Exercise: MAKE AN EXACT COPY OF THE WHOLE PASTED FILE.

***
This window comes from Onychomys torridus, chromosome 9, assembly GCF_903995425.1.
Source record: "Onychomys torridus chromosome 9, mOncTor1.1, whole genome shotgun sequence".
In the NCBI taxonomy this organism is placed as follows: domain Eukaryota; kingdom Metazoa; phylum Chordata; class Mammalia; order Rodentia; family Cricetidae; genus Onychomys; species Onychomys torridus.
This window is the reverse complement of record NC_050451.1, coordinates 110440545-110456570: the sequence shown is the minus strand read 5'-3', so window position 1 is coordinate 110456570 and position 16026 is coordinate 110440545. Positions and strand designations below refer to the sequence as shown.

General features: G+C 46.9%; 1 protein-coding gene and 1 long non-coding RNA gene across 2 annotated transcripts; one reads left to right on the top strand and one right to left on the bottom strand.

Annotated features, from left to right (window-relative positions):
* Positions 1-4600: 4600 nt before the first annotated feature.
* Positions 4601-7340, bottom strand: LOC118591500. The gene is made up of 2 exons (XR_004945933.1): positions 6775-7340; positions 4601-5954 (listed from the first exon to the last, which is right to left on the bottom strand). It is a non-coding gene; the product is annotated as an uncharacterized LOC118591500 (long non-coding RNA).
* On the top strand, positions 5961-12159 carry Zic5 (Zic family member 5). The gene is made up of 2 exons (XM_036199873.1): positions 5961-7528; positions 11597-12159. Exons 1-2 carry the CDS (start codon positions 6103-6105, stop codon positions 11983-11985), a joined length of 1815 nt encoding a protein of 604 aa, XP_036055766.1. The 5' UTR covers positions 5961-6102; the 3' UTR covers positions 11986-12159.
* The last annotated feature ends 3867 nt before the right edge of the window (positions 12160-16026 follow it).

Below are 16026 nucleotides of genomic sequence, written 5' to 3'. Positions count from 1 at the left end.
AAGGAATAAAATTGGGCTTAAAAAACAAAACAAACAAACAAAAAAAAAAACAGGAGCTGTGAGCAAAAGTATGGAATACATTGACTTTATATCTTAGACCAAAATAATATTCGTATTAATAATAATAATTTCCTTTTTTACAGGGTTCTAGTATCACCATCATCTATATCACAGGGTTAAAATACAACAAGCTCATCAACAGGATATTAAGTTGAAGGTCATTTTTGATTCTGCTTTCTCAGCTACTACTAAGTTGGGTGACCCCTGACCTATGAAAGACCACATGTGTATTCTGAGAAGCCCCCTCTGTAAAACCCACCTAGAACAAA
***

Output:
This window comes from Onychomys torridus, chromosome 9, assembly GCF_903995425.1.
Source record: "Onychomys torridus chromosome 9, mOncTor1.1, whole genome shotgun sequence".
In the NCBI taxonomy this organism is placed as follows: domain Eukaryota; kingdom Metazoa; phylum Chordata; class Mammalia; order Rodentia; family Cricetidae; genus Onychomys; species Onychomys torridus.
This window is the reverse complement of record NC_050451.1, coordinates 110440545-110456570: the sequence shown is the minus strand read 5'-3', so window position 1 is coordinate 110456570 and position 16026 is coordinate 110440545. Positions and strand designations below refer to the sequence as shown.

General features: G+C 46.9%; 1 protein-coding gene and 1 long non-coding RNA gene across 2 annotated transcripts; one reads left to right on the top strand and one right to left on the bottom strand.

Annotated features, from left to right (window-relative positions):
* Positions 1-4600: 4600 nt before the first annotated feature.
* Positions 4601-7340, bottom strand: LOC118591500. The gene is made up of 2 exons (XR_004945933.1): positions 6775-7340; positions 4601-5954 (listed from the first exon to the last, which is right to left on the bottom strand). It is a non-coding gene; the product is annotated as an uncharacterized LOC118591500 (long non-coding RNA).
* On the top strand, positions 5961-12159 carry Zic5 (Zic family member 5). The gene is made up of 2 exons (XM_036199873.1): positions 5961-7528; positions 11597-12159. Exons 1-2 carry the CDS (start codon positions 6103-6105, stop codon positions 11983-11985), a joined length of 1815 nt encoding a protein of 604 aa, XP_036055766.1. The 5' UTR covers positions 5961-6102; the 3' UTR covers positions 11986-12159.
* The last annotated feature ends 3867 nt before the right edge of the window (positions 12160-16026 follow it).

Below are 16026 nucleotides of genomic sequence, written 5' to 3'. Positions count from 1 at the left end.
AAGGAATAAAATTGGGCTTAAAAAACAAAACAAACAAACAAAAAAAAAAACAGGAGCTGTGAGCAAAAGTATGGAATACATTGACTTTATATCTTAGACCAAAATAATATTCGTATTAATAATAATAATTTCCTTTTTTACAGGGTTCTAGTATCACCATCATCTATATCACAGGGTTAAAATACAACAAGCTCATCAACAGGATATTAAGTTGAAGGTCATTTTTGATTCTGCTTTCTCAGCTACTACTAAGTTGGGTGACCCCTGACCTATGAAAGACCACATGTGTATTCTGAGAAGCCCCCTCTGTAAAACCCACCTAGAACAAA